cause headaches when one researches these terms). Especially useful and orig-
inal is Scheiner’s lengthy filmography. This is the kind of information that is
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Feminist Media Studies, Vol. 3, No. 1 119
necessary to establish a field of inquiry, the leg-work of naming and compiling
which gives future scholars a foundation from which to start. Most of the films
that Scheiner names are not available on commercial video, which makes
particularly useful the primary research she conducted in film archives; she has
documented patterns of representation that would otherwise have stayed largely
unrecognized, and unrecognizable.
Scheiner states in her introduction that “this is an historian’s look at film and
culture” (4), which gives fair warning to cultural-studies scholars that they will
not find in these pages the analysis they might wish for. While she logically and
consistently lays out excellently detailed evidence, Scheiner does not ask of her
materials the kinds of questions that would lead to an overarching interpretation
of change over time. For example, while fears of young girls’ sexuality is a
constant theme in American history during the decades Scheiner analyzes, the
presentation of that concern in films changes starkly: in the 1920s, sexually
delinquent girls appeared in the genre of melodrama; in the 1930s, such girls
disappear from the screen almost completely, replaced by little angels and Miss
Fix-Its; in the 1940s the threat of girls’ sexual delinquency resurfaced as a joke,
represented in lighthearted domestic comedies where the delinquency turned
out to be an empty threat, and the girls remained “good” after all. The
differences in how Hollywood saw its own relationship to real social anxieties
(mirroring them in one decade; ignoring them in the next; neutralizing them in
the next), are astounding facts that beg for some interpretation with recourse to
theories of culture, gender, and media. “But why?” is a question that haunts the
reader throughout, even while we realize the unfairness of the question, for
Scheiner never claims to make “why” part of her scope.
Scheiner promises an historian’s overview of cinematic representations of
girls, placed within the historical contexts of material conditions, and this she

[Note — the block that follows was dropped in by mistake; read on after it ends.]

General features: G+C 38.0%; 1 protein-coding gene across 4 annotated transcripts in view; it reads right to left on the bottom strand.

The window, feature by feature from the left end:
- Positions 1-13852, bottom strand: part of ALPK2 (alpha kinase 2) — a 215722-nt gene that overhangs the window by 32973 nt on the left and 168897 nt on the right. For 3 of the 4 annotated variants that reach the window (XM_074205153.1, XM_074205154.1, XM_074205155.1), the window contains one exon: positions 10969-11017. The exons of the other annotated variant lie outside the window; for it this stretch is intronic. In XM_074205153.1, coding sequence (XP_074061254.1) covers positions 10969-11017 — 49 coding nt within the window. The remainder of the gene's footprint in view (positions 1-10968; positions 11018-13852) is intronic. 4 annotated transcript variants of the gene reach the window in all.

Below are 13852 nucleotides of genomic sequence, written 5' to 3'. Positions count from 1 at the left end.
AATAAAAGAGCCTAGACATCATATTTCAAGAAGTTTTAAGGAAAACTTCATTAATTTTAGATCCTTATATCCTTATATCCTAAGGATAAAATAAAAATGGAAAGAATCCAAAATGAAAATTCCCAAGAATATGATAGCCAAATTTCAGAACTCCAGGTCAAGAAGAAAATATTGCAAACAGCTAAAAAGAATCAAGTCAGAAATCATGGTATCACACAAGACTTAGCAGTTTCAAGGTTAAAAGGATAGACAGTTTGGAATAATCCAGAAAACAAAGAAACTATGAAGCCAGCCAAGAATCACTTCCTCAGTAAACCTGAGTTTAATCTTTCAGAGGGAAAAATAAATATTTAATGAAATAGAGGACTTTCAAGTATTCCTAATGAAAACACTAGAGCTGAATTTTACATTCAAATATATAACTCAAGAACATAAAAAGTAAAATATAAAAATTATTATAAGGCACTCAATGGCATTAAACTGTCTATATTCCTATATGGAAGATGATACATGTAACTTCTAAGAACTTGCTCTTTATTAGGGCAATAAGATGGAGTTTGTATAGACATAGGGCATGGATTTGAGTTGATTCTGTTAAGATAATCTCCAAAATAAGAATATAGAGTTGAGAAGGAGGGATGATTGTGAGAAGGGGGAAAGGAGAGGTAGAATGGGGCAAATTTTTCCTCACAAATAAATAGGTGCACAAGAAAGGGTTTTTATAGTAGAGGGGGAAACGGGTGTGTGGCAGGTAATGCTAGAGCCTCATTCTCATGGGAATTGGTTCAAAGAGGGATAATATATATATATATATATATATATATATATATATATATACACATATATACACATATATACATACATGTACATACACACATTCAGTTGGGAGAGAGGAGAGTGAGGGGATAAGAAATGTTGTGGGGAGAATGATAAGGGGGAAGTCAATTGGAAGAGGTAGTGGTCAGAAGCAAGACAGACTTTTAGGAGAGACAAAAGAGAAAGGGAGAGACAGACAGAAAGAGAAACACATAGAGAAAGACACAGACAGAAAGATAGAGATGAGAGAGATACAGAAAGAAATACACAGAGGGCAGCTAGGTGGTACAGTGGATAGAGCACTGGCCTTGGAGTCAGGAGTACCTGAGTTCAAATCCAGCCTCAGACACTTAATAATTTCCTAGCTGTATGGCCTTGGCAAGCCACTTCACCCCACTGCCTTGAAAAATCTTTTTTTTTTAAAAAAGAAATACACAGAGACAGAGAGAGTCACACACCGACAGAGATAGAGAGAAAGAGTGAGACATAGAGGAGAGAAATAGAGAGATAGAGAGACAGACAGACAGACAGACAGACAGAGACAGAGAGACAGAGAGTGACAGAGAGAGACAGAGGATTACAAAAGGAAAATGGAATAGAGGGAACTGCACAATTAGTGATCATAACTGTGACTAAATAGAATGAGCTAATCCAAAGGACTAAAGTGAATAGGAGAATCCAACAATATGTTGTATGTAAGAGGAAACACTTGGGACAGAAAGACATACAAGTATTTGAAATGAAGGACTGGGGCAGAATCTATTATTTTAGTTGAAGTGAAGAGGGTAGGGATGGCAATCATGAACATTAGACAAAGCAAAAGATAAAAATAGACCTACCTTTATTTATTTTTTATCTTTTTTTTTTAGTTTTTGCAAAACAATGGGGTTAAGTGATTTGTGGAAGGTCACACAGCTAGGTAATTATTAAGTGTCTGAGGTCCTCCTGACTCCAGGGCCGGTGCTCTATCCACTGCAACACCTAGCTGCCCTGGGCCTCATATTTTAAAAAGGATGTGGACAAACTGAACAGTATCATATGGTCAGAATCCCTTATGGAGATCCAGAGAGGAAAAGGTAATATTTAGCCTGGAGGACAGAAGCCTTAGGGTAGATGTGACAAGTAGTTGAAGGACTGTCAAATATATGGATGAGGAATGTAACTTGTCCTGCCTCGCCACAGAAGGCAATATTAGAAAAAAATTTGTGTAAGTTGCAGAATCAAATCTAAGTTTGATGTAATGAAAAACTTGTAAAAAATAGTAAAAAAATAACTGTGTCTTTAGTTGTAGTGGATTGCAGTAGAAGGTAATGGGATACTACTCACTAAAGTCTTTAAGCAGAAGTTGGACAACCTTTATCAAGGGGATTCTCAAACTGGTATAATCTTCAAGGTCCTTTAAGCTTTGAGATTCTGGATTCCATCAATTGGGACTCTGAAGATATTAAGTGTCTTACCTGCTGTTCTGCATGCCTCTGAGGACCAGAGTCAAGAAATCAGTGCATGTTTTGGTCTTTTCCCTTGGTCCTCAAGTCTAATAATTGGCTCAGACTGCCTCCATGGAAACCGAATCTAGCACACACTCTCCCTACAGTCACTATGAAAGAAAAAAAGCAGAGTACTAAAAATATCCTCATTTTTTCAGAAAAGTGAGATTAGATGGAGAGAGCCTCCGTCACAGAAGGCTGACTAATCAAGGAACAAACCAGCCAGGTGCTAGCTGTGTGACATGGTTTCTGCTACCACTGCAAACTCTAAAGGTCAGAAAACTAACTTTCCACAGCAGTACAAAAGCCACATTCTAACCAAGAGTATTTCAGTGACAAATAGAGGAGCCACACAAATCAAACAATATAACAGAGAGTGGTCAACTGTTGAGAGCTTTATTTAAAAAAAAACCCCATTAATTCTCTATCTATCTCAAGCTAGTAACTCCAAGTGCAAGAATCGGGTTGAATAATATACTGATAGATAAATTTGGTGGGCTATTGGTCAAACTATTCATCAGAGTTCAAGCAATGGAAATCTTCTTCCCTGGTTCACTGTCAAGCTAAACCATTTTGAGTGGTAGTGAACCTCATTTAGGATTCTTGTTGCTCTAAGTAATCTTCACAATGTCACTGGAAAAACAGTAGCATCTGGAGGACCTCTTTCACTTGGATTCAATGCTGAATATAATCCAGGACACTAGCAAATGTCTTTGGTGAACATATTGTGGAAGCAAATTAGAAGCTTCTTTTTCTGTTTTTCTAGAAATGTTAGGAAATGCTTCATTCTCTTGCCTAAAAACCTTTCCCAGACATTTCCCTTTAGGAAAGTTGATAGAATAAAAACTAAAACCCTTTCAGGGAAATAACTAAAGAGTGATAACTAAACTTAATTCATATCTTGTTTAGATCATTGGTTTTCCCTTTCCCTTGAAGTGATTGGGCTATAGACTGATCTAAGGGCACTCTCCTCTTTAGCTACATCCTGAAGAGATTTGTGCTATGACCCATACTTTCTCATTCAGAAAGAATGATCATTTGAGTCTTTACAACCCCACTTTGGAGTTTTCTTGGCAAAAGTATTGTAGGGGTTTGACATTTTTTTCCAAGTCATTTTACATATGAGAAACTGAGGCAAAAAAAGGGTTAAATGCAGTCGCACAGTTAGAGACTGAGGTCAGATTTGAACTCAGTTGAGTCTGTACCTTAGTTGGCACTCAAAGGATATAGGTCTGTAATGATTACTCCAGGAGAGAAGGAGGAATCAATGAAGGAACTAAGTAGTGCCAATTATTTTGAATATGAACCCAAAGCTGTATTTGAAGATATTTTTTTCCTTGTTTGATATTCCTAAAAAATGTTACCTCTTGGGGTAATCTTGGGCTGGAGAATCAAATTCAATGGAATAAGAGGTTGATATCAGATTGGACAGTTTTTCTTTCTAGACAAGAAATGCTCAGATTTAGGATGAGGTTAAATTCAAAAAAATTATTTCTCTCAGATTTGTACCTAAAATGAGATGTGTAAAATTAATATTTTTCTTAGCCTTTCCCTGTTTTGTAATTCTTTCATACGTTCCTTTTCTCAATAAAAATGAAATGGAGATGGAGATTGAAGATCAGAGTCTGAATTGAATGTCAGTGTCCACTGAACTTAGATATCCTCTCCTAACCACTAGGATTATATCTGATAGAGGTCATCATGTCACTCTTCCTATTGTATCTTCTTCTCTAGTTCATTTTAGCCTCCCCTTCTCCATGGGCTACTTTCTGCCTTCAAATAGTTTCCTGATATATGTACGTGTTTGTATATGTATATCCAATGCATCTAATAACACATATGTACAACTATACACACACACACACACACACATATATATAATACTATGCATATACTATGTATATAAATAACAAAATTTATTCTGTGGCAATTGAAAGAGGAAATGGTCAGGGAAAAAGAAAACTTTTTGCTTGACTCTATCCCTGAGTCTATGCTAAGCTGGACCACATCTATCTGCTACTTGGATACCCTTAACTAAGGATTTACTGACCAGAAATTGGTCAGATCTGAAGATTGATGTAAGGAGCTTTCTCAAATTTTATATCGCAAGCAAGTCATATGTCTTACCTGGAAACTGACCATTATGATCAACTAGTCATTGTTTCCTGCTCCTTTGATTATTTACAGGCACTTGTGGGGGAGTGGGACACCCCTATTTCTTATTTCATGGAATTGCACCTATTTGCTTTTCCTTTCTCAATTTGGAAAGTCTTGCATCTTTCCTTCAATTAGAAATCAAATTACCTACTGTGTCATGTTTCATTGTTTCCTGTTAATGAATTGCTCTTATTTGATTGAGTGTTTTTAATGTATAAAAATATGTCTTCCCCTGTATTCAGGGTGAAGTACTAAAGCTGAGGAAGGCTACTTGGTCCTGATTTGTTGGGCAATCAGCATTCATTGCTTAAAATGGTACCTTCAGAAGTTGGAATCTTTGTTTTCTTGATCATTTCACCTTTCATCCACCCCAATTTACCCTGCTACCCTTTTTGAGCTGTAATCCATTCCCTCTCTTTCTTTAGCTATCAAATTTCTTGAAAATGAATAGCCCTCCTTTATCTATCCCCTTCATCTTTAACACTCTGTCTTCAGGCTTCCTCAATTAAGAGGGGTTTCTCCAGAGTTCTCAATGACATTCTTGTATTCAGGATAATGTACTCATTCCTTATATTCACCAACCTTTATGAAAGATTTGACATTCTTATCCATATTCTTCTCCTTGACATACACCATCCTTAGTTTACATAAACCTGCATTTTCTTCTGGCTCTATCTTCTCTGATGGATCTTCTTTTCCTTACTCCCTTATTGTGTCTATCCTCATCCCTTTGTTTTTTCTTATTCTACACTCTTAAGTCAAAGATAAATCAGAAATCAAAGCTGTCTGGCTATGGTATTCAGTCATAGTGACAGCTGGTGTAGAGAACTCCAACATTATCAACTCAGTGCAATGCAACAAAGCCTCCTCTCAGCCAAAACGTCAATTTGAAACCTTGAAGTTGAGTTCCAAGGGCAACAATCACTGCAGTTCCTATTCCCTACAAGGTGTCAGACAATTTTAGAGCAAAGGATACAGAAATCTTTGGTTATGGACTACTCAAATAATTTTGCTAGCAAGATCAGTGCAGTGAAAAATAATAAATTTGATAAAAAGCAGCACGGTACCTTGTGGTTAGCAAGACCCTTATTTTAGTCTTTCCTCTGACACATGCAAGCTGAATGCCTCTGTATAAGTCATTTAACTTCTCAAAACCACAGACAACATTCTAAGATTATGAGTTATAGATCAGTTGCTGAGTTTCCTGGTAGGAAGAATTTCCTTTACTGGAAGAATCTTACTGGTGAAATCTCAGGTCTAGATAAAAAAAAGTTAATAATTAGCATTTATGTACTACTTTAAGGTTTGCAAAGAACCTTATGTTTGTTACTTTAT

admirably delivers. It will be up to future scholars of girlhood and media to
pursue a fuller understanding of American cinema’s constructions of adolescent
femininity, and of girls’ own reactions to those constructions. In those future
projects, Scheiner’s book will be an indispensable foundational text.
Ilana Nash, Mount Holyoke College
Latino/a Popular Culture
Michelle Habell-Palla´n and Mary Romero (eds.), 2002
New York University Press, New York and London
280 pp., ISBN 0-8147-3624-6 (hardback)
At a time when George W. Bush is presenting Americans to the world as
unvarying in their US allegiance and patriotic eagerness to make war in the
Middle East, Latino/a Popular Culture offers a most welcome, politically engaged
and anti-imperialist, alternative view of America and its populations. This
collection of essays examines the complexity of Latino/a identity in North
America in the context of both homogenising mass media images and the
alternative images emerging from Latino/a cultural production. The volume
asks questions about the “sharp distinctions” (5) between high-profile Latino/a
media personalities such as Geraldo Rivera and Jennifer Lopez and the realities
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120 Book Reviews
for many Latino/as who are denied legal status in the US and who face an
increasingly militarised border zone and treacherous journey across the border
to find work. The editors ask “[h]ow do the symbolic embrace of and dance with
Ricki Martin … by the leader of the nation (and the so-called free world)
contradict and mask the nation’s current and historical record of treatment
towards Latinos at home and abroad?” (1).
Latino/a Popular Culture also presents the heterogeneous character of the Latino
communities in the US who “bob and weave between solidarity and distinction”
(4), sharing a history of colonialism and the stark economic reality of the North
American Free Trade Agreement as a point of unity among different groups. But
the essays also demonstrate the different cultural identities, histories, and
politics to be found among different communities and within them. It explores
the relationship between these (shifting) cultural identities and various forms of
popular culture covering four areas: the media, music, theatre and art, and